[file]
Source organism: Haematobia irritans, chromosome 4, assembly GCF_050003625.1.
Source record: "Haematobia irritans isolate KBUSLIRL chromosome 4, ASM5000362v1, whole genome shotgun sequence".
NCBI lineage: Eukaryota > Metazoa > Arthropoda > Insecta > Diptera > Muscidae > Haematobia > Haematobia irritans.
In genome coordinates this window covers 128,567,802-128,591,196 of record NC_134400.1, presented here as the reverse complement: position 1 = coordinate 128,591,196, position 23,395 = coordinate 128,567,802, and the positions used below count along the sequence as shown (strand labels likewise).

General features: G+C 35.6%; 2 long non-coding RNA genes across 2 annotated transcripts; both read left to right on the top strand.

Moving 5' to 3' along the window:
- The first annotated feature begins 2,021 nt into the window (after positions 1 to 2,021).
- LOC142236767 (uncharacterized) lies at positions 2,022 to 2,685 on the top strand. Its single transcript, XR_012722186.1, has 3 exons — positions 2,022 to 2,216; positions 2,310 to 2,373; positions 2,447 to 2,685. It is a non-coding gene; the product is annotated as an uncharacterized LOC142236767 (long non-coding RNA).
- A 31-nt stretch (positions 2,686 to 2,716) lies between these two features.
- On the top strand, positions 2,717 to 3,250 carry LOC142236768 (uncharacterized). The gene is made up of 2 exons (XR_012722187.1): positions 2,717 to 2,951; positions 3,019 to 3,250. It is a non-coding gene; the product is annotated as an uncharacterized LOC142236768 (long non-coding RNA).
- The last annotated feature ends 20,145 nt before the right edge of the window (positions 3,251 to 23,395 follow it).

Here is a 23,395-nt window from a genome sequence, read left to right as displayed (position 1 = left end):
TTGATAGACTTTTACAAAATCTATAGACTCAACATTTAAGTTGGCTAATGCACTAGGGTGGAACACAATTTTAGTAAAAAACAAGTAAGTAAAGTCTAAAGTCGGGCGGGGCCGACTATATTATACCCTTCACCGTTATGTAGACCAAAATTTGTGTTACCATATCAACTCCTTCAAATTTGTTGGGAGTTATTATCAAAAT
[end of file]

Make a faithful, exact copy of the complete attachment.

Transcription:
Source organism: Haematobia irritans, chromosome 4, assembly GCF_050003625.1.
Source record: "Haematobia irritans isolate KBUSLIRL chromosome 4, ASM5000362v1, whole genome shotgun sequence".
NCBI lineage: Eukaryota > Metazoa > Arthropoda > Insecta > Diptera > Muscidae > Haematobia > Haematobia irritans.
In genome coordinates this window covers 128,567,802-128,591,196 of record NC_134400.1, presented here as the reverse complement: position 1 = coordinate 128,591,196, position 23,395 = coordinate 128,567,802, and the positions used below count along the sequence as shown (strand labels likewise).

General features: G+C 35.6%; 2 long non-coding RNA genes across 2 annotated transcripts; both read left to right on the top strand.

Moving 5' to 3' along the window:
- The first annotated feature begins 2,021 nt into the window (after positions 1 to 2,021).
- LOC142236767 (uncharacterized) lies at positions 2,022 to 2,685 on the top strand. Its single transcript, XR_012722186.1, has 3 exons — positions 2,022 to 2,216; positions 2,310 to 2,373; positions 2,447 to 2,685. It is a non-coding gene; the product is annotated as an uncharacterized LOC142236767 (long non-coding RNA).
- A 31-nt stretch (positions 2,686 to 2,716) lies between these two features.
- On the top strand, positions 2,717 to 3,250 carry LOC142236768 (uncharacterized). The gene is made up of 2 exons (XR_012722187.1): positions 2,717 to 2,951; positions 3,019 to 3,250. It is a non-coding gene; the product is annotated as an uncharacterized LOC142236768 (long non-coding RNA).
- The last annotated feature ends 20,145 nt before the right edge of the window (positions 3,251 to 23,395 follow it).

Here is a 23,395-nt window from a genome sequence, read left to right as displayed (position 1 = left end):
TTGATAGACTTTTACAAAATCTATAGACTCAACATTTAAGTTGGCTAATGCACTAGGGTGGAACACAATTTTAGTAAAAAACAAGTAAGTAAAGTCTAAAGTCGGGCGGGGCCGACTATATTATACCCTTCACCGTTATGTAGACCAAAATTTGTGTTACCATATCAACTCCTTCAAATTTGTTGGGAGTTATTATCAAAAT